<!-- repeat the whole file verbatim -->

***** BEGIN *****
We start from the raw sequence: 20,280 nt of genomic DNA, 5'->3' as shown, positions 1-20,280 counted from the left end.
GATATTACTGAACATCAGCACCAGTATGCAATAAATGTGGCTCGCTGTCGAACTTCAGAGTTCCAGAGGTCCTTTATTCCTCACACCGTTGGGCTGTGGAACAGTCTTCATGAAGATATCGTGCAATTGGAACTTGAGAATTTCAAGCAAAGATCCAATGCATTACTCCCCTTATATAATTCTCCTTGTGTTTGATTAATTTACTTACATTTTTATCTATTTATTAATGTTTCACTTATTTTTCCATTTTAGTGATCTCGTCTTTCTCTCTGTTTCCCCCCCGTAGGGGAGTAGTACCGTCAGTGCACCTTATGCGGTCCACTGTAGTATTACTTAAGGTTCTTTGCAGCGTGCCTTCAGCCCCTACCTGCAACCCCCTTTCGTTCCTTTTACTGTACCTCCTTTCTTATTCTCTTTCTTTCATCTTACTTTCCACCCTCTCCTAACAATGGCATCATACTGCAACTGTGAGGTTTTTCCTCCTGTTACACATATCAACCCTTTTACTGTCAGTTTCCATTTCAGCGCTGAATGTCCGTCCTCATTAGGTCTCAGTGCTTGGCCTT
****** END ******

We start from the raw sequence: 20,280 nt of genomic DNA, 5'->3' as shown, positions 1-20,280 counted from the left end.
GATATTACTGAACATCAGCACCAGTATGCAATAAATGTGGCTCGCTGTCGAACTTCAGAGTTCCAGAGGTCCTTTATTCCTCACACCGTTGGGCTGTGGAACAGTCTTCATGAAGATATCGTGCAATTGGAACTTGAGAATTTCAAGCAAAGATCCAATGCATTACTCCCCTTATATAATTCTCCTTGTGTTTGATTAATTTACTTACATTTTTATCTATTTATTAATGTTTCACTTATTTTTCCATTTTAGTGATCTCGTCTTTCTCTCTGTTTCCCCCCCGTAGGGGAGTAGTACCGTCAGTGCACCTTATGCGGTCCACTGTAGTATTACTTAAGGTTCTTTGCAGCGTGCCTTCAGCCCCTACCTGCAACCCCCTTTCGTTCCTTTTACTGTACCTCCTTTCTTATTCTCTTTCTTTCATCTTACTTTCCACCCTCTCCTAACAATGGCATCATACTGCAACTGTGAGGTTTTTCCTCCTGTTACACATATCAACCCTTTTACTGTCAGTTTCCATTTCAGCGCTGAATGTCCGTCCTCATTAGGTCTCAGTGCTTGGCCTT